I knew there was going to be a use for my clinical trial certification. And what better time to put it to use than to experimentally analyze some of the CBD products on the market? Based on my research, I understood that an isolated form of CBD had a unique ability to naturally interact with the receptors of an individual’s endocannabinoid system to bring about homeostasis and internal repair within the body.

I hypothesized that using CBD to trigger Macario’s endocannabinoid system into action would encourage his brain and nervous system to repair on its own and give him a chance to develop by accentuating the processes that would otherwise naturally occur, like the active firing of synapses in the brain to form new and important connections.

In the summer of 2016, I developed the purest and most consistent form of CBD oil that my scientific expertise would allow, with no other cannabinoids or fillers. I took my son off his heavy drug regimen and began administering my creation directly through the feeding tube protruding from his little belly. 

The results were nearly immediate. Macario soon began to express emotion and had the energy for normal movements. He was walking by the age of 14 months. At the age of 3, he had nearly caught up to his peers in preschool. He could walk and run, giggle and play, and speak in the broken, fluttery English that define toddlerhood. Now at 7 years old, Macario is writing, spelling, and enrolled in regular classes at school. He hasn’t taken his antiseizure medications since I took him off in 2016.

Looking beyond the limits of what’s possible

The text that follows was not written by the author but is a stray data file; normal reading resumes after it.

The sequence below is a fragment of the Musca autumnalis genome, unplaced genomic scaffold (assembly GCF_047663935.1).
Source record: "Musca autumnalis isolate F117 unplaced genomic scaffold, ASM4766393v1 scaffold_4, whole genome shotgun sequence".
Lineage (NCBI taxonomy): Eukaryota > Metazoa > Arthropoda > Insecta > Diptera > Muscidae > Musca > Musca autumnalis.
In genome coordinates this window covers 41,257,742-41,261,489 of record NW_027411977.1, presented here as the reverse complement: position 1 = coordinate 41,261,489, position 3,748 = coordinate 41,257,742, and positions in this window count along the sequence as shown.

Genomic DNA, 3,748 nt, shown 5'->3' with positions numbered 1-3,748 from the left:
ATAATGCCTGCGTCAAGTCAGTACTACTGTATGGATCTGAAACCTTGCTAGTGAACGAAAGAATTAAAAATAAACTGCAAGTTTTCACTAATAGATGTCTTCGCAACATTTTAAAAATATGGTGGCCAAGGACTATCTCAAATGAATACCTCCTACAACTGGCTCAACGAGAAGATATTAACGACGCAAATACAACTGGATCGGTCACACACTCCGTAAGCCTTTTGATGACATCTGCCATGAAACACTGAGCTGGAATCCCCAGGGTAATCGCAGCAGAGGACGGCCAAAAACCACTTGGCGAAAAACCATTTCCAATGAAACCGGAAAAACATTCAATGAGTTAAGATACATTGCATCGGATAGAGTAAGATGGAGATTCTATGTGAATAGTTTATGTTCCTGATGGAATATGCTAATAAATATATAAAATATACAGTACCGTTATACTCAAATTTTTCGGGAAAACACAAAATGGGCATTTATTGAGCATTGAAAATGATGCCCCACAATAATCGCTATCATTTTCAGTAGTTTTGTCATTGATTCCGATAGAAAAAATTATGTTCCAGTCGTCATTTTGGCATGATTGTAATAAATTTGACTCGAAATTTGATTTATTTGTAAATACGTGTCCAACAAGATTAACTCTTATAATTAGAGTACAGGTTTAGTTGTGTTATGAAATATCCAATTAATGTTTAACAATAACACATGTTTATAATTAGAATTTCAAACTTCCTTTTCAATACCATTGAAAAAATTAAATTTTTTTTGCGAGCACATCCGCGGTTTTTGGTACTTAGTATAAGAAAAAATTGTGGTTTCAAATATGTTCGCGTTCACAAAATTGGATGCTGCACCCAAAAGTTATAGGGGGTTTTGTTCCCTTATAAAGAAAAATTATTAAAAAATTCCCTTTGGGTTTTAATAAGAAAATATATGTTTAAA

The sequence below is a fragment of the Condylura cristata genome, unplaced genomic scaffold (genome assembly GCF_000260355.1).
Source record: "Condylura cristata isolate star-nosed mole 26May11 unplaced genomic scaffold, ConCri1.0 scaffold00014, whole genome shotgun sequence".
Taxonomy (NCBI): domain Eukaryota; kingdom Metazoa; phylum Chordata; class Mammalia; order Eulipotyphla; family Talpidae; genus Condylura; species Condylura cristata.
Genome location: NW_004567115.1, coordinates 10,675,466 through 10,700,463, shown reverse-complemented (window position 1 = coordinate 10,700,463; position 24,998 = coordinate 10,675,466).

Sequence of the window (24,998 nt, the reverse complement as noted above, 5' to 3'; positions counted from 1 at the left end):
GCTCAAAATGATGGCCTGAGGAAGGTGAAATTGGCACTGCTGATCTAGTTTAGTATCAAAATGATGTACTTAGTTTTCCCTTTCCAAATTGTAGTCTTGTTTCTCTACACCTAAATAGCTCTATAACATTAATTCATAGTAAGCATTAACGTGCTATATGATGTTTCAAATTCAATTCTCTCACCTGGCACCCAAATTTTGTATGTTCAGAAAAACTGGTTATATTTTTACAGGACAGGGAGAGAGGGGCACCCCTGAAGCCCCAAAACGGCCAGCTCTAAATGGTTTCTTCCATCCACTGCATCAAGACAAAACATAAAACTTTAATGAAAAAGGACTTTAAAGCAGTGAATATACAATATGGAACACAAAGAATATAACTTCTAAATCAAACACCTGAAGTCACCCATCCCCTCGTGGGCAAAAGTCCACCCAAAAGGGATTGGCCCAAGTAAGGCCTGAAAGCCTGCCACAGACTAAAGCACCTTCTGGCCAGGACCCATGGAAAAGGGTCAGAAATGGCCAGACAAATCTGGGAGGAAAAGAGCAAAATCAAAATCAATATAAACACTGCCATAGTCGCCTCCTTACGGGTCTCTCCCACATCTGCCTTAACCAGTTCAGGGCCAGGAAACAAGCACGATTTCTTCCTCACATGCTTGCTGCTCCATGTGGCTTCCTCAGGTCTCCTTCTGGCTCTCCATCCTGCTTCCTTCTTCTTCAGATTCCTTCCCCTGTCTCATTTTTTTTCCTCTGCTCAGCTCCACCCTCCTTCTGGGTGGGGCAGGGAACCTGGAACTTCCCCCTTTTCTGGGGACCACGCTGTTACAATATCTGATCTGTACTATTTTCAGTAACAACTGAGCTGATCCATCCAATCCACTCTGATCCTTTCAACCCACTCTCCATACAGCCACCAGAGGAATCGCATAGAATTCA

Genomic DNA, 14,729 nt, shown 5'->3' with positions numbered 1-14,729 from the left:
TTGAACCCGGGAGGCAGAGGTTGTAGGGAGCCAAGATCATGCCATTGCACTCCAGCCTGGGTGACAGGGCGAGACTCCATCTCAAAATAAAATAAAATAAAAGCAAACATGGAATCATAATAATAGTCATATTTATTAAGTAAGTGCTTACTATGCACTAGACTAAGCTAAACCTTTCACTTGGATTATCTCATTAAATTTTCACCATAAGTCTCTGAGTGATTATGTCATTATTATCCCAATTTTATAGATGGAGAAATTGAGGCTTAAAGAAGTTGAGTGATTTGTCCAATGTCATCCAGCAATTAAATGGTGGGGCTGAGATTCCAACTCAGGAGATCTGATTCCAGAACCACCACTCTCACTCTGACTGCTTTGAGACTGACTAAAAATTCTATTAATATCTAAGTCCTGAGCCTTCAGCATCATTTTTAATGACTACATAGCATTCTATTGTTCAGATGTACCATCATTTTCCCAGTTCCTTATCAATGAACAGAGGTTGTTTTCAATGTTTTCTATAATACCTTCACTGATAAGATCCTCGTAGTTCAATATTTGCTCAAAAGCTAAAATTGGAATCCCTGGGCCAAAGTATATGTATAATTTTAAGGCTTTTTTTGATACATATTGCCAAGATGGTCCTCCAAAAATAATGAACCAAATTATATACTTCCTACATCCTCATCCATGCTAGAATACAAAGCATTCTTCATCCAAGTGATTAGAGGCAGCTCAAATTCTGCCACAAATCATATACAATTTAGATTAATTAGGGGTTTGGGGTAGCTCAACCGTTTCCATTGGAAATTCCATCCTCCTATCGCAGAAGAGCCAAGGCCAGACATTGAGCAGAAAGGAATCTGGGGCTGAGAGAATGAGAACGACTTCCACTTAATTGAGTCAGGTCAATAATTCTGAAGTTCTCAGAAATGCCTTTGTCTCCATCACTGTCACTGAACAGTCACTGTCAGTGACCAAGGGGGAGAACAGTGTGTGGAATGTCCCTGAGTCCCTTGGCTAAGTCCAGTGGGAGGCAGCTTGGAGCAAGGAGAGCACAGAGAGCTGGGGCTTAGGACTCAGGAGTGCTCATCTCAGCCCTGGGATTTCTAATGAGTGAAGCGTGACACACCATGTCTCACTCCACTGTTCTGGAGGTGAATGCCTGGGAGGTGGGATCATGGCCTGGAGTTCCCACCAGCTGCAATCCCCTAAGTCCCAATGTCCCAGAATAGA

Despite an inundation of the substance in the market, most individuals still don’t understand what cannabis, and in particular, cannabidiol or other molecules of the plant, can do for our health – and that includes individuals in the scientific community of which I’m a part. The industry is booming and there’s money flowing in seemingly every direction outside of the lab itself. We understand the potency of cannabis as a recreational drug – but we are only on the cusp of truly understanding its medicinal powers.

It’s time to cast off the taboo of weed culture and approach this plant with the level of scientific rigor it deserves.

Through my work developing pure cannabidiol oil in the lab during my son’s time of need in 2016, I saw the huge medical potential of cannabis firsthand. And in my work since, discussing my cannabis discoveries with dozens of in-need individuals and groups around the world, I’ve also seen firsthand that there are countless sick individuals who don’t know what they should try. We need to get this conversation started. 

Macario’s miraculous story isn’t just about the medicinal powers of cannabis; it’s a testament to what we have the power to achieve once we look beyond the limits of what’s possible. After all, the first step in any journey is believing. And I would be remiss if I didn’t mention the one thing that kept me strong during this entire journey – faith. 

The truth is there is so much about my son’s story that can’t be scientifically explained. But the research, our abilities to try to explain such phenomena or miracles, are our best chance at definition so that we can help others.